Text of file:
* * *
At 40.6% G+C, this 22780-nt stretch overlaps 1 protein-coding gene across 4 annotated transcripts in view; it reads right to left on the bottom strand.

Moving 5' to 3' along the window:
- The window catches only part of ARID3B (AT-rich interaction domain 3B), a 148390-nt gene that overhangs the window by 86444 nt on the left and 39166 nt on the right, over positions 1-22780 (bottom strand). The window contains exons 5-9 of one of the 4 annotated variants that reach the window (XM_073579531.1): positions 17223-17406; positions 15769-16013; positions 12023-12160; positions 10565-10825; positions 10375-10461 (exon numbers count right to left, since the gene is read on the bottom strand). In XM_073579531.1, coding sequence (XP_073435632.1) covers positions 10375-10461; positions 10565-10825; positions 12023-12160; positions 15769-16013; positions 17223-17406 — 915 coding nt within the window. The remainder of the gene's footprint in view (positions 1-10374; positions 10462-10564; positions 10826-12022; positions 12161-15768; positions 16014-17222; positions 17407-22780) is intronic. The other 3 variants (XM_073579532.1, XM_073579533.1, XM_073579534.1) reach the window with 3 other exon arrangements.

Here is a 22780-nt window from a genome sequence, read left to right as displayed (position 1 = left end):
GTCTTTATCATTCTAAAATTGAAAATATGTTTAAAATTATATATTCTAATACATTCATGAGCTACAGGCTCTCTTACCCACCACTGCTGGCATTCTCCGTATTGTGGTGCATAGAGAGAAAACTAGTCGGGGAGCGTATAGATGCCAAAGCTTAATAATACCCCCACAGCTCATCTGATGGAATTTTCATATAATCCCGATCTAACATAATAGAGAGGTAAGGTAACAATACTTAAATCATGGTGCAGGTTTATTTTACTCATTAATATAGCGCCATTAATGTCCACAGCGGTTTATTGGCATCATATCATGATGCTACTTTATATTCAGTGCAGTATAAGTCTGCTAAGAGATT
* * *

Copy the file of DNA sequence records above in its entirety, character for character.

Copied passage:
At 40.6% G+C, this 22780-nt stretch overlaps 1 protein-coding gene across 4 annotated transcripts in view; it reads right to left on the bottom strand.

Moving 5' to 3' along the window:
- The window catches only part of ARID3B (AT-rich interaction domain 3B), a 148390-nt gene that overhangs the window by 86444 nt on the left and 39166 nt on the right, over positions 1-22780 (bottom strand). The window contains exons 5-9 of one of the 4 annotated variants that reach the window (XM_073579531.1): positions 17223-17406; positions 15769-16013; positions 12023-12160; positions 10565-10825; positions 10375-10461 (exon numbers count right to left, since the gene is read on the bottom strand). In XM_073579531.1, coding sequence (XP_073435632.1) covers positions 10375-10461; positions 10565-10825; positions 12023-12160; positions 15769-16013; positions 17223-17406 — 915 coding nt within the window. The remainder of the gene's footprint in view (positions 1-10374; positions 10462-10564; positions 10826-12022; positions 12161-15768; positions 16014-17222; positions 17407-22780) is intronic. The other 3 variants (XM_073579532.1, XM_073579533.1, XM_073579534.1) reach the window with 3 other exon arrangements.

Here is a 22780-nt window from a genome sequence, read left to right as displayed (position 1 = left end):
GTCTTTATCATTCTAAAATTGAAAATATGTTTAAAATTATATATTCTAATACATTCATGAGCTACAGGCTCTCTTACCCACCACTGCTGGCATTCTCCGTATTGTGGTGCATAGAGAGAAAACTAGTCGGGGAGCGTATAGATGCCAAAGCTTAATAATACCCCCACAGCTCATCTGATGGAATTTTCATATAATCCCGATCTAACATAATAGAGAGGTAAGGTAACAATACTTAAATCATGGTGCAGGTTTATTTTACTCATTAATATAGCGCCATTAATGTCCACAGCGGTTTATTGGCATCATATCATGATGCTACTTTATATTCAGTGCAGTATAAGTCTGCTAAGAGATT